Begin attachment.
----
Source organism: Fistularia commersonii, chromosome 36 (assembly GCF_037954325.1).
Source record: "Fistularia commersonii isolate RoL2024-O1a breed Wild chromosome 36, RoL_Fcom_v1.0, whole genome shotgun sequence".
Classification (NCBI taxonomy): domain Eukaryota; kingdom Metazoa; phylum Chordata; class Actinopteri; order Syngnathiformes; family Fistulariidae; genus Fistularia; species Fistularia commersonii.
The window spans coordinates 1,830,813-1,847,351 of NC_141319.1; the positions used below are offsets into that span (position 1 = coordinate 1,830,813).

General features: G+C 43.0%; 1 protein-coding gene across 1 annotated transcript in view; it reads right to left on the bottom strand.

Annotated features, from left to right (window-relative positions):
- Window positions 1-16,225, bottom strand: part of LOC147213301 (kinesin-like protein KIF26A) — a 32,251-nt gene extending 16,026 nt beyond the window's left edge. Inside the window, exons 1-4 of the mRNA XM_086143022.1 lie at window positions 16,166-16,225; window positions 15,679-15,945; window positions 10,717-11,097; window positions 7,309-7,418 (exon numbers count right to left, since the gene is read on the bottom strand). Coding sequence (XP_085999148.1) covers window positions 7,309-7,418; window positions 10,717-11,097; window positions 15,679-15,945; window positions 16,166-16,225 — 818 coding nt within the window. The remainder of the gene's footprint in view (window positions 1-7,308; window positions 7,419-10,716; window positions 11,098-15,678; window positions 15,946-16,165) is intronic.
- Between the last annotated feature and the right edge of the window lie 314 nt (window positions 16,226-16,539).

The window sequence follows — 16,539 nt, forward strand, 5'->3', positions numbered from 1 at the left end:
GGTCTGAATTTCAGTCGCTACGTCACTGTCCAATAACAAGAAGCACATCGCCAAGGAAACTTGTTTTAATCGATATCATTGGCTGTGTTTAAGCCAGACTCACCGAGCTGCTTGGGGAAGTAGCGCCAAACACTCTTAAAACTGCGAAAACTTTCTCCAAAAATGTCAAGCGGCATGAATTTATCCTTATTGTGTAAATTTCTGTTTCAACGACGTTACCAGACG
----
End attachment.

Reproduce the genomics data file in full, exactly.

Source organism: Fistularia commersonii, chromosome 36 (assembly GCF_037954325.1).
Source record: "Fistularia commersonii isolate RoL2024-O1a breed Wild chromosome 36, RoL_Fcom_v1.0, whole genome shotgun sequence".
Classification (NCBI taxonomy): domain Eukaryota; kingdom Metazoa; phylum Chordata; class Actinopteri; order Syngnathiformes; family Fistulariidae; genus Fistularia; species Fistularia commersonii.
The window spans coordinates 1,830,813-1,847,351 of NC_141319.1; the positions used below are offsets into that span (position 1 = coordinate 1,830,813).

General features: G+C 43.0%; 1 protein-coding gene across 1 annotated transcript in view; it reads right to left on the bottom strand.

Annotated features, from left to right (window-relative positions):
- Window positions 1-16,225, bottom strand: part of LOC147213301 (kinesin-like protein KIF26A) — a 32,251-nt gene extending 16,026 nt beyond the window's left edge. Inside the window, exons 1-4 of the mRNA XM_086143022.1 lie at window positions 16,166-16,225; window positions 15,679-15,945; window positions 10,717-11,097; window positions 7,309-7,418 (exon numbers count right to left, since the gene is read on the bottom strand). Coding sequence (XP_085999148.1) covers window positions 7,309-7,418; window positions 10,717-11,097; window positions 15,679-15,945; window positions 16,166-16,225 — 818 coding nt within the window. The remainder of the gene's footprint in view (window positions 1-7,308; window positions 7,419-10,716; window positions 11,098-15,678; window positions 15,946-16,165) is intronic.
- Between the last annotated feature and the right edge of the window lie 314 nt (window positions 16,226-16,539).

The window sequence follows — 16,539 nt, forward strand, 5'->3', positions numbered from 1 at the left end:
GGTCTGAATTTCAGTCGCTACGTCACTGTCCAATAACAAGAAGCACATCGCCAAGGAAACTTGTTTTAATCGATATCATTGGCTGTGTTTAAGCCAGACTCACCGAGCTGCTTGGGGAAGTAGCGCCAAACACTCTTAAAACTGCGAAAACTTTCTCCAAAAATGTCAAGCGGCATGAATTTATCCTTATTGTGTAAATTTCTGTTTCAACGACGTTACCAGACG